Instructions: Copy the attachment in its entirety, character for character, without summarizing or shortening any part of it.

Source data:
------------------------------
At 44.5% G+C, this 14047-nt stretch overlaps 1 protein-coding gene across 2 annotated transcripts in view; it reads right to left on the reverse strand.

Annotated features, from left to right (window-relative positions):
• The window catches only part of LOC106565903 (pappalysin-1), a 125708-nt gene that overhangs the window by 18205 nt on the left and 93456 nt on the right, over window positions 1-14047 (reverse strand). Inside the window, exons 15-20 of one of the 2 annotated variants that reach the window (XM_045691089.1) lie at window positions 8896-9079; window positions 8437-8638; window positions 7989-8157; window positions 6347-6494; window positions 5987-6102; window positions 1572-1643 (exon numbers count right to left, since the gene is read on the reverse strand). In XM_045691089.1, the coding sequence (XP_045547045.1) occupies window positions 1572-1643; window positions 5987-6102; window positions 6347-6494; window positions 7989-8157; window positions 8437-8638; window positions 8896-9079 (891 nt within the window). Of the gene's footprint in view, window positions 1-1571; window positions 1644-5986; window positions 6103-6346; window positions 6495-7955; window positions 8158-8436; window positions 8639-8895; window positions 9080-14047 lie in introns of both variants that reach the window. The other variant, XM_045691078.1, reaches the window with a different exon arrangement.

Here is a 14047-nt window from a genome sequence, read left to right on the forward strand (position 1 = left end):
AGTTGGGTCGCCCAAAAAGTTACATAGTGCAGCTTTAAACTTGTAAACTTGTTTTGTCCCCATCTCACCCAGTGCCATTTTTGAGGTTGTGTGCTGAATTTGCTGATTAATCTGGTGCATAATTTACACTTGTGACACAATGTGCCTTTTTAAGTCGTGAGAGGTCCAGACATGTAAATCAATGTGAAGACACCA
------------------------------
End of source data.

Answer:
At 44.5% G+C, this 14047-nt stretch overlaps 1 protein-coding gene across 2 annotated transcripts in view; it reads right to left on the reverse strand.

Annotated features, from left to right (window-relative positions):
• The window catches only part of LOC106565903 (pappalysin-1), a 125708-nt gene that overhangs the window by 18205 nt on the left and 93456 nt on the right, over window positions 1-14047 (reverse strand). Inside the window, exons 15-20 of one of the 2 annotated variants that reach the window (XM_045691089.1) lie at window positions 8896-9079; window positions 8437-8638; window positions 7989-8157; window positions 6347-6494; window positions 5987-6102; window positions 1572-1643 (exon numbers count right to left, since the gene is read on the reverse strand). In XM_045691089.1, the coding sequence (XP_045547045.1) occupies window positions 1572-1643; window positions 5987-6102; window positions 6347-6494; window positions 7989-8157; window positions 8437-8638; window positions 8896-9079 (891 nt within the window). Of the gene's footprint in view, window positions 1-1571; window positions 1644-5986; window positions 6103-6346; window positions 6495-7955; window positions 8158-8436; window positions 8639-8895; window positions 9080-14047 lie in introns of both variants that reach the window. The other variant, XM_045691078.1, reaches the window with a different exon arrangement.

Here is a 14047-nt window from a genome sequence, read left to right on the forward strand (position 1 = left end):
AGTTGGGTCGCCCAAAAAGTTACATAGTGCAGCTTTAAACTTGTAAACTTGTTTTGTCCCCATCTCACCCAGTGCCATTTTTGAGGTTGTGTGCTGAATTTGCTGATTAATCTGGTGCATAATTTACACTTGTGACACAATGTGCCTTTTTAAGTCGTGAGAGGTCCAGACATGTAAATCAATGTGAAGACACCA